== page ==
Saturday, September 16, 2006
Option ARMS Redux
My office of 7 loan officers takes +/- 100 loan applications per week, 90% of that coming from cold calls.In a later comment, he writes:
Of the last 100, I have taken some simple statistics and have found the following:
68/100 had LTV's over 80% at time of application
16/100 had LTV's over 100% at time of application
78/100 had back end DTI's over 55%
31/100 had back end DTI's over 70%
23/100 had FICO's under 500
81/100 had credit card debt above $10,000
54/100 had credit card debt above $20,000
18/100 had credit card debt above $50,000
66/100 had Pay-option ARMs
27/100 had Pay-option ARMs and mortgage lates
22/100 were either in forbearance or had been in forbearance within the past 12 months
I will say this without any hesitation: 9/10 borrowers who currently have Option ARMs have no real understanding of what their loan is doing. I have had more than a few old ladies cry in my office when I show them the amount of deferred interest on their loan.Some of this ought to be actionable.
They were careless enough to sign a bad loan (ultimately the responsibility of the borrower to read the docs before signing), but it doesn't help that every hack broker out there is pitching the option arm just because the rebate is so high.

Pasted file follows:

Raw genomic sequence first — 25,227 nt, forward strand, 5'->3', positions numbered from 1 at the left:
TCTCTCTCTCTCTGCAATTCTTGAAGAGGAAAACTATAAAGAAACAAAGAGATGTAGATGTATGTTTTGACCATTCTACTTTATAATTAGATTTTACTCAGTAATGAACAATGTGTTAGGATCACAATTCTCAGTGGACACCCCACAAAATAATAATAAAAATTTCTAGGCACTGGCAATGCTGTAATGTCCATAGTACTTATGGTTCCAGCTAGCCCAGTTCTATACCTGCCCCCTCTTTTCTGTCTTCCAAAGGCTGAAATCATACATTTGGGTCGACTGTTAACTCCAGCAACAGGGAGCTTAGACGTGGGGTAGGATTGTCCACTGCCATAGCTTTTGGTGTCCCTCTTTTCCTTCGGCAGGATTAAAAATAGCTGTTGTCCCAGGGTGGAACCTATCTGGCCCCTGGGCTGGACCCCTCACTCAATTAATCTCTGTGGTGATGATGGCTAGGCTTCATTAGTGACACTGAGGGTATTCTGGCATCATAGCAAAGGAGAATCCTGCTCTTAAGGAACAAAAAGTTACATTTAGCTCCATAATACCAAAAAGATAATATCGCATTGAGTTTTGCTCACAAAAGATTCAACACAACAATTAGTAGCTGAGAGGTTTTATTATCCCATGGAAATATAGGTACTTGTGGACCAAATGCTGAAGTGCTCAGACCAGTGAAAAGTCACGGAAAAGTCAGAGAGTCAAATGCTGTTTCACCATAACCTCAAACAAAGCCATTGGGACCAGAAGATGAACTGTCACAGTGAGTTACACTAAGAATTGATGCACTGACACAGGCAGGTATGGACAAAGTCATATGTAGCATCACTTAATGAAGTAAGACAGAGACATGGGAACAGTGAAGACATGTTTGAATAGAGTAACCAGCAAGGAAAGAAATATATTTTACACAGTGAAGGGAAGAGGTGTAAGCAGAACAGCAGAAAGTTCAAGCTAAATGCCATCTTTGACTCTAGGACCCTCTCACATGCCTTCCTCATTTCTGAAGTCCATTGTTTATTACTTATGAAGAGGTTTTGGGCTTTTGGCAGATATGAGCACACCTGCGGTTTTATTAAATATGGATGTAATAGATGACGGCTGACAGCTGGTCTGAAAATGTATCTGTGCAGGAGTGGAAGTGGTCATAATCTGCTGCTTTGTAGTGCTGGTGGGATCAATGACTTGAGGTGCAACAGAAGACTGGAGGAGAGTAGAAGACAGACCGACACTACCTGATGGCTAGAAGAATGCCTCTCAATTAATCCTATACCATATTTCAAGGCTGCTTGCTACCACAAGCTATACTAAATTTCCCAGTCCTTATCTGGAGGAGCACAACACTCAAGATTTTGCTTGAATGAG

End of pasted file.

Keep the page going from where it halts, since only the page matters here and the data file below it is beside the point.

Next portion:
Almost daily I see 70-year-old+ borrowers who used to owe $50k on their home now owing $600k on option arms.
It's the usual media herd mentality: hardly anyone wants to write about something that everyone else isn't already writing about. An interesting inversion of the normal business strategy of differentiation.
I agree, it would have been helpful. Two years ago it might have been a lifesaver. Early this spring, a lot of bankers in flyover country were surprised to hear about these loans. I remember one outraged post on Bankers Online by a man who had been asked by one of his relatives about the product.
We all knew about the LTV, DTI and IO problems, and that, combined with adjustable rates, was enough to make everyone worry. But the proliferation of neg-ams to this extent really wasn't generally known by the public, the agencies or many bankers.
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